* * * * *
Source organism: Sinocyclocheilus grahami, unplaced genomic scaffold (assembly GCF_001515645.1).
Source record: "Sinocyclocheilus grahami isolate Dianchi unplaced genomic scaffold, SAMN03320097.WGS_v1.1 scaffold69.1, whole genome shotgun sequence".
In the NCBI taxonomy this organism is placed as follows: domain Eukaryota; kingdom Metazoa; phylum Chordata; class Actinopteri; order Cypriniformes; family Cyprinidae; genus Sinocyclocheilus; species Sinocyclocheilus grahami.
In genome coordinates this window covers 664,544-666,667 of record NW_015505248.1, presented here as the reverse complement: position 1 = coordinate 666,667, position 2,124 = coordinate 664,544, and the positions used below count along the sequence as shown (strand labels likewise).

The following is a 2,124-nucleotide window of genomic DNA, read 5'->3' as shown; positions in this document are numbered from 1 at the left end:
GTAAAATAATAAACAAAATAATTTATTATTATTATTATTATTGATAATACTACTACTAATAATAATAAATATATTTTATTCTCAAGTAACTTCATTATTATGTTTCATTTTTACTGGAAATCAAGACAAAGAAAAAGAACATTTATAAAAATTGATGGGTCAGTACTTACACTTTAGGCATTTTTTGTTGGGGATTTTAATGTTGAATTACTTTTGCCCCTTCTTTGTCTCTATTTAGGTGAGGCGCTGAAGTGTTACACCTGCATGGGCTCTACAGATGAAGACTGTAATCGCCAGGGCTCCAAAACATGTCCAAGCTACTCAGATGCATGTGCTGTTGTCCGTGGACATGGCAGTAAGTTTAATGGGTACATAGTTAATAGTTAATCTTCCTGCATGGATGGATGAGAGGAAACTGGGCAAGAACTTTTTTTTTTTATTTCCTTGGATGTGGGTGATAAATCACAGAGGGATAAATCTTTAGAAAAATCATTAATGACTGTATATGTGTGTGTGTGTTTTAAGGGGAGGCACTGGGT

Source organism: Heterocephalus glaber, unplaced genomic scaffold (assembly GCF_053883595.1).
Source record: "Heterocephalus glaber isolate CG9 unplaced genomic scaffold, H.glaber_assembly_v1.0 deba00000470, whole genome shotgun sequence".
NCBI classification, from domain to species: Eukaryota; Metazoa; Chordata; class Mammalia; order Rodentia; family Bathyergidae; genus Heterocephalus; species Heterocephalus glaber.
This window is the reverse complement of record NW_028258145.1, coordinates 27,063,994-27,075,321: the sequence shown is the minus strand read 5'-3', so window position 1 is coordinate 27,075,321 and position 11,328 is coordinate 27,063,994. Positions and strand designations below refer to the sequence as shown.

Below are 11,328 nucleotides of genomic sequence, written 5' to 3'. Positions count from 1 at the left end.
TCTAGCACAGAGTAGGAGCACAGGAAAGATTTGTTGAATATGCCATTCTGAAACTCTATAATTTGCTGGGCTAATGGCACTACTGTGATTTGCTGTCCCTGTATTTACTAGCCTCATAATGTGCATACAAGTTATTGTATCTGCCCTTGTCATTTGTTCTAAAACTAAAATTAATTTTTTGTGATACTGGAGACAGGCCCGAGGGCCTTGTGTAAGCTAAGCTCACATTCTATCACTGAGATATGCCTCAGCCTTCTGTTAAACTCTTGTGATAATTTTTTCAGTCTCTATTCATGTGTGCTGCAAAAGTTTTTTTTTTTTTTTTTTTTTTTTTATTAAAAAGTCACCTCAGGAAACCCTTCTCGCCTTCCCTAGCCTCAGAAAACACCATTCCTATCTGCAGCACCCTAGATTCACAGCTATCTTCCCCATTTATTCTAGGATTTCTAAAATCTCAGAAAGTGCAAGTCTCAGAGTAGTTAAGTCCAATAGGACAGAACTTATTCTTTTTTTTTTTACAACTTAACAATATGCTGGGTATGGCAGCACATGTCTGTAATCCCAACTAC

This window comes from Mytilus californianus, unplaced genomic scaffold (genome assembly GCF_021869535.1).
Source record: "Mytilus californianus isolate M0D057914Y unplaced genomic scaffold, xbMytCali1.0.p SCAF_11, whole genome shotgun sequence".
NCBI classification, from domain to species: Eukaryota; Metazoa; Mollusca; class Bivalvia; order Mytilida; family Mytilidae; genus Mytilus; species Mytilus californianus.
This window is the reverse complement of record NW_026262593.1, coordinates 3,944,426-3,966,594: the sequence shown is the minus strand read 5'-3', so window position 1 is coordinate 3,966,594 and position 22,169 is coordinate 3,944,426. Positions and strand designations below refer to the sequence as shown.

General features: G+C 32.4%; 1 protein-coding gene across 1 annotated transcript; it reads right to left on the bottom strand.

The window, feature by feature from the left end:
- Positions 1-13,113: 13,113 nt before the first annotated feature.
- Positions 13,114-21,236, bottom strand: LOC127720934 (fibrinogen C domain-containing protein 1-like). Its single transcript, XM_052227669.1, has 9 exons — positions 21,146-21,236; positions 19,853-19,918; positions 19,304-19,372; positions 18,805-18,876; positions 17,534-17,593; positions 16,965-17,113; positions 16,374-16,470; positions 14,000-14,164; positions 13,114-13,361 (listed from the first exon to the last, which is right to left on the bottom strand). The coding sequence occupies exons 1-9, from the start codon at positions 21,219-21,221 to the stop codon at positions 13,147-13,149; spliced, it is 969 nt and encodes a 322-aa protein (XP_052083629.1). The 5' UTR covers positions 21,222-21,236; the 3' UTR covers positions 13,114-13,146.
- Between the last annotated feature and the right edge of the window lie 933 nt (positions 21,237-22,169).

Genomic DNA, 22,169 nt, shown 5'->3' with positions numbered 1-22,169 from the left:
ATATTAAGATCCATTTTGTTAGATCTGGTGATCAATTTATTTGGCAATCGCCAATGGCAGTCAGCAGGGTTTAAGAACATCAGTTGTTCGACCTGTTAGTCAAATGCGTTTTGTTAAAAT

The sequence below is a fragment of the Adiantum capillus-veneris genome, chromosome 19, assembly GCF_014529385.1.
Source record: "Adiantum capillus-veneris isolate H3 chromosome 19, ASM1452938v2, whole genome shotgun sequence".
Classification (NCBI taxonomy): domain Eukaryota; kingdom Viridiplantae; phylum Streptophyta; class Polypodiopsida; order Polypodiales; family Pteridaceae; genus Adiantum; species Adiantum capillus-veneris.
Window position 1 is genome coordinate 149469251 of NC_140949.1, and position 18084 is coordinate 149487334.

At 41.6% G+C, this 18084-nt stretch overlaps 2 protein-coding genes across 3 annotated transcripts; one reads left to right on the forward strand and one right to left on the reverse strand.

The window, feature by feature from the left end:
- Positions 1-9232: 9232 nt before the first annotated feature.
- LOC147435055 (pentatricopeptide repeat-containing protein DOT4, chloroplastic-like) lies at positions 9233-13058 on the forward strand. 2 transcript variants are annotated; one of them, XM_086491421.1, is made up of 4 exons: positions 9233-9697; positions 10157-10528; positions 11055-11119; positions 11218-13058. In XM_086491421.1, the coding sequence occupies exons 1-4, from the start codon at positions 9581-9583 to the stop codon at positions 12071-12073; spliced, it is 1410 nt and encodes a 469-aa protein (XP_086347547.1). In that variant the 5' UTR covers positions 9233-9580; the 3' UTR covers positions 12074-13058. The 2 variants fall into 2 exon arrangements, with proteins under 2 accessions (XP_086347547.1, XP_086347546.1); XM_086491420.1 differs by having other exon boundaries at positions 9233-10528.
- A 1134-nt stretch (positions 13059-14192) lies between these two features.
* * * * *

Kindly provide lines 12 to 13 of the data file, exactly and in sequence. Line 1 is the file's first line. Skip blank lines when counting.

TCTAGCACAGAGTAGGAGCACAGGAAAGATTTGTTGAATATGCCATTCTGAAACTCTATAATTTGCTGGGCTAATGGCACTACTGTGATTTGCTGTCCCTGTATTTACTAGCCTCATAATGTGCATACAAGTTATTGTATCTGCCCTTGTCATTTGTTCTAAAACTAAAATTAATTTTTTGTGATACTGGAGACAGGCCCGAGGGCCTTGTGTAAGCTAAGCTCACATTCTATCACTGAGATATGCCTCAGCCTTCTGTTAAACTCTTGTGATAATTTTTTCAGTCTCTATTCATGTGTGCTGCAAAAGTTTTTTTTTTTTTTTTTTTTTTTTTATTAAAAAGTCACCTCAGGAAACCCTTCTCGCCTTCCCTAGCCTCAGAAAACACCATTCCTATCTGCAGCACCCTAGATTCACAGCTATCTTCCCCATTTATTCTAGGATTTCTAAAATCTCAGAAAGTGCAAGTCTCAGAGTAGTTAAGTCCAATAGGACAGAACTTATTCTTTTTTTTTTTACAACTTAACAATATGCTGGGTATGGCAGCACATGTCTGTAATCCCAACTAC

This window comes from Mytilus californianus, unplaced genomic scaffold (genome assembly GCF_021869535.1).